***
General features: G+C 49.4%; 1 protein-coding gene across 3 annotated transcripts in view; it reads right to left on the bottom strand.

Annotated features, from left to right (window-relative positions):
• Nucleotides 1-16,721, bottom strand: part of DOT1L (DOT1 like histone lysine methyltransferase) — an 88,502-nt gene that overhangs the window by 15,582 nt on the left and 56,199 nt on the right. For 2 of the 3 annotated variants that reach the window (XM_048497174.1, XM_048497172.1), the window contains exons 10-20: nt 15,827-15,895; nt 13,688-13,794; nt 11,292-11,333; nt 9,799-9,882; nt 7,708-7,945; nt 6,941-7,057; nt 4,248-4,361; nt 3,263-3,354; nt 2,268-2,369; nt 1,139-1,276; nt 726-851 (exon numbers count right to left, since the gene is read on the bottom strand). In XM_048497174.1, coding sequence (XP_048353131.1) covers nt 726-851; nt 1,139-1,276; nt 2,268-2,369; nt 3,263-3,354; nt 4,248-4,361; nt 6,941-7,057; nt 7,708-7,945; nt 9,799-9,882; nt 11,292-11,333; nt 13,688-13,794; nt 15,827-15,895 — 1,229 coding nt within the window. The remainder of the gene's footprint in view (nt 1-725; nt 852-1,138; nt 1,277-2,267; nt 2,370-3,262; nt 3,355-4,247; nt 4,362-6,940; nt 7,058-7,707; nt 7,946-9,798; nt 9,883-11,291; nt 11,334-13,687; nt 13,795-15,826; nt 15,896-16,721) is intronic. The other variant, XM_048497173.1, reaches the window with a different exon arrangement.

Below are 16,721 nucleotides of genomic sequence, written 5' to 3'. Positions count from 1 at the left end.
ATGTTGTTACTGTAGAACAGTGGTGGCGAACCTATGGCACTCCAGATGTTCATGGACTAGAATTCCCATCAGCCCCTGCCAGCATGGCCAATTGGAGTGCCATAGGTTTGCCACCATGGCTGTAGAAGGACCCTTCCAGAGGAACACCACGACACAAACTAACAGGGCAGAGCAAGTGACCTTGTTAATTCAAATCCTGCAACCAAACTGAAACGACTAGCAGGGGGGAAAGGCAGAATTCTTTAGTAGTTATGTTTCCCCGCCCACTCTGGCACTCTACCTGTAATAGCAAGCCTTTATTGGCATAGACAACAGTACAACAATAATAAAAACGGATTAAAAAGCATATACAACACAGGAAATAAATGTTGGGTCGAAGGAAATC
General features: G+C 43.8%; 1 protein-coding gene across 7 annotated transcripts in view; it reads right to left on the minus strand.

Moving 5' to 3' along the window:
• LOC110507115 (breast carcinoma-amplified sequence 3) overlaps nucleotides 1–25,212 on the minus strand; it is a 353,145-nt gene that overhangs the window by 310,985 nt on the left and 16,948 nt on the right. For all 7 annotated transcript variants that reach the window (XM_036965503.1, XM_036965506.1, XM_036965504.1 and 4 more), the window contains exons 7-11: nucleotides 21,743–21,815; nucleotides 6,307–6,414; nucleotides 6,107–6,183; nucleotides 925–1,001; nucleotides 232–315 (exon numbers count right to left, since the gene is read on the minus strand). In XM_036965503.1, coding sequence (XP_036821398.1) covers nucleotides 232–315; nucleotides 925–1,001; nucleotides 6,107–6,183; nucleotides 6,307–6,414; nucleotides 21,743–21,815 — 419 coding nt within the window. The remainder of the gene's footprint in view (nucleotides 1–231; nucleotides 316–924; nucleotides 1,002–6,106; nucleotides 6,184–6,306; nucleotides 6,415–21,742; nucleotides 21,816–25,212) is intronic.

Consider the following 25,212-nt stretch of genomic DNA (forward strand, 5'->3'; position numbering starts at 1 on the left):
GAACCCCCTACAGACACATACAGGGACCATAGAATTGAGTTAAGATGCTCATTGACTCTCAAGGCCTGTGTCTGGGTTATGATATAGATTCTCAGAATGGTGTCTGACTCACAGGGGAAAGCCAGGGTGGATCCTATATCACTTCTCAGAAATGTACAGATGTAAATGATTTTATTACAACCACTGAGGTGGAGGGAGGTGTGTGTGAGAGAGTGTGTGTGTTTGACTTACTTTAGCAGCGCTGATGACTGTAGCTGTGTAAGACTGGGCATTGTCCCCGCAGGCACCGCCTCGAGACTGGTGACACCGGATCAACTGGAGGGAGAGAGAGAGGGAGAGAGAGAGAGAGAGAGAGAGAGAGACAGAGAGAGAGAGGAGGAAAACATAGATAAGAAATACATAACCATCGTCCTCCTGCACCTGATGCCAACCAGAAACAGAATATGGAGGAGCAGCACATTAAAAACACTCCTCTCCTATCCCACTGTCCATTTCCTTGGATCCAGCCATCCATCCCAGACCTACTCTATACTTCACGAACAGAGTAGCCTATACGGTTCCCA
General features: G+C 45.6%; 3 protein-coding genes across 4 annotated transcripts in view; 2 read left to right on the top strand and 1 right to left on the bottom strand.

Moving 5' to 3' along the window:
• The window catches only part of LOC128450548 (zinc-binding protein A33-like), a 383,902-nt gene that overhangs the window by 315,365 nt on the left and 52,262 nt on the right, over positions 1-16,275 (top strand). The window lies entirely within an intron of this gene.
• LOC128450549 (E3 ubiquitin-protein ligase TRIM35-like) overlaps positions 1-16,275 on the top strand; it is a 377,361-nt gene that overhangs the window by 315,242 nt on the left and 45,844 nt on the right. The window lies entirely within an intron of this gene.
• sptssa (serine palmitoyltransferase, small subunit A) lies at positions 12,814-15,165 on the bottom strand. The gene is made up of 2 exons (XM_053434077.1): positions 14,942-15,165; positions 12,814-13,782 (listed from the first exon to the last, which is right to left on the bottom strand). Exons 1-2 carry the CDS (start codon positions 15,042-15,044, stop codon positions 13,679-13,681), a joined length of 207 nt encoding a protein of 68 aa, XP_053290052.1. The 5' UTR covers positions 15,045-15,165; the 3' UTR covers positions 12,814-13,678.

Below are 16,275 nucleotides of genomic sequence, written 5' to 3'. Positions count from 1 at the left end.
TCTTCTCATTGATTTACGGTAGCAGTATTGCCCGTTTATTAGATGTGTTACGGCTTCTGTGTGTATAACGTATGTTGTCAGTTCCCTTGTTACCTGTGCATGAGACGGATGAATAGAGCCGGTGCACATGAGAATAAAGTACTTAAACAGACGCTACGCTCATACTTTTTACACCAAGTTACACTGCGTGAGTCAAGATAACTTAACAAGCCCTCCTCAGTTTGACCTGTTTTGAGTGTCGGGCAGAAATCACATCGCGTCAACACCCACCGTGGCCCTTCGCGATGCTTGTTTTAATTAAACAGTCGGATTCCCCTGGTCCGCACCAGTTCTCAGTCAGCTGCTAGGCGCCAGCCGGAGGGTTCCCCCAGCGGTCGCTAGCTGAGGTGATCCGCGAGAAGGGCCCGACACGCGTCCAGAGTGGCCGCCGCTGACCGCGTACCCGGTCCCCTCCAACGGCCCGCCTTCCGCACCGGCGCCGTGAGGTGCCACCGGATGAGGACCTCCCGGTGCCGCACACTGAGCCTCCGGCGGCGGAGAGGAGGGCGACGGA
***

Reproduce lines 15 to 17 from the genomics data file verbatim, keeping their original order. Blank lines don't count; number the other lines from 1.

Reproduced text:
• sptssa (serine palmitoyltransferase, small subunit A) lies at positions 12,814-15,165 on the bottom strand. The gene is made up of 2 exons (XM_053434077.1): positions 14,942-15,165; positions 12,814-13,782 (listed from the first exon to the last, which is right to left on the bottom strand). Exons 1-2 carry the CDS (start codon positions 15,042-15,044, stop codon positions 13,679-13,681), a joined length of 207 nt encoding a protein of 68 aa, XP_053290052.1. The 5' UTR covers positions 15,045-15,165; the 3' UTR covers positions 12,814-13,678.

Below are 16,275 nucleotides of genomic sequence, written 5' to 3'. Positions count from 1 at the left end.
TCTTCTCATTGATTTACGGTAGCAGTATTGCCCGTTTATTAGATGTGTTACGGCTTCTGTGTGTATAACGTATGTTGTCAGTTCCCTTGTTACCTGTGCATGAGACGGATGAATAGAGCCGGTGCACATGAGAATAAAGTACTTAAACAGACGCTACGCTCATACTTTTTACACCAAGTTACACTGCGTGAGTCAAGATAACTTAACAAGCCCTCCTCAGTTTGACCTGTTTTGAGTGTCGGGCAGAAATCACATCGCGTCAACACCCACCGTGGCCCTTCGCGATGCTTGTTTTAATTAAACAGTCGGATTCCCCTGGTCCGCACCAGTTCTCAGTCAGCTGCTAGGCGCCAGCCGGAGGGTTCCCCCAGCGGTCGCTAGCTGAGGTGATCCGCGAGAAGGGCCCGACACGCGTCCAGAGTGGCCGCCGCTGACCGCGTACCCGGTCCCCTCCAACGGCCCGCCTTCCGCACCGGCGCCGTGAGGTGCCACCGGATGAGGACCTCCCGGTGCCGCACACTGAGCCTCCGGCGGCGGAGAGGAGGGCGACGGA